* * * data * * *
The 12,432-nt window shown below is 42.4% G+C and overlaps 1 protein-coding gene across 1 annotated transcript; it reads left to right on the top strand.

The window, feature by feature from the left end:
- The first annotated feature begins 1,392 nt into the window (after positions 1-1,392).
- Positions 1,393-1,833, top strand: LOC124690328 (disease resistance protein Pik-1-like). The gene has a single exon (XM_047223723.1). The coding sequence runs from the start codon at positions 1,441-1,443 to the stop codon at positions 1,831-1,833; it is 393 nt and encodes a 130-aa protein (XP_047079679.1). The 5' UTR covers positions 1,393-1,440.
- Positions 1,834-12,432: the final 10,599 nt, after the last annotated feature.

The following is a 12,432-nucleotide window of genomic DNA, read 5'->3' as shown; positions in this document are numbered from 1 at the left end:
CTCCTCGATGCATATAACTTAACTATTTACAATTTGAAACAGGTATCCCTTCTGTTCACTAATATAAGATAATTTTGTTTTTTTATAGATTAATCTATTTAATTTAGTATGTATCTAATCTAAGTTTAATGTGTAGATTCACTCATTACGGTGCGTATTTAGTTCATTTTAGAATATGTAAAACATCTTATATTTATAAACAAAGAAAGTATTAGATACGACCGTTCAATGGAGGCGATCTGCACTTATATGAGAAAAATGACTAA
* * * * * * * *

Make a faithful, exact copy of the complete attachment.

The 12,432-nt window shown below is 42.4% G+C and overlaps 1 protein-coding gene across 1 annotated transcript; it reads left to right on the top strand.

The window, feature by feature from the left end:
- The first annotated feature begins 1,392 nt into the window (after positions 1-1,392).
- Positions 1,393-1,833, top strand: LOC124690328 (disease resistance protein Pik-1-like). The gene has a single exon (XM_047223723.1). The coding sequence runs from the start codon at positions 1,441-1,443 to the stop codon at positions 1,831-1,833; it is 393 nt and encodes a 130-aa protein (XP_047079679.1). The 5' UTR covers positions 1,393-1,440.
- Positions 1,834-12,432: the final 10,599 nt, after the last annotated feature.

The following is a 12,432-nucleotide window of genomic DNA, read 5'->3' as shown; positions in this document are numbered from 1 at the left end:
CTCCTCGATGCATATAACTTAACTATTTACAATTTGAAACAGGTATCCCTTCTGTTCACTAATATAAGATAATTTTGTTTTTTTATAGATTAATCTATTTAATTTAGTATGTATCTAATCTAAGTTTAATGTGTAGATTCACTCATTACGGTGCGTATTTAGTTCATTTTAGAATATGTAAAACATCTTATATTTATAAACAAAGAAAGTATTAGATACGACCGTTCAATGGAGGCGATCTGCACTTATATGAGAAAAATGACTAA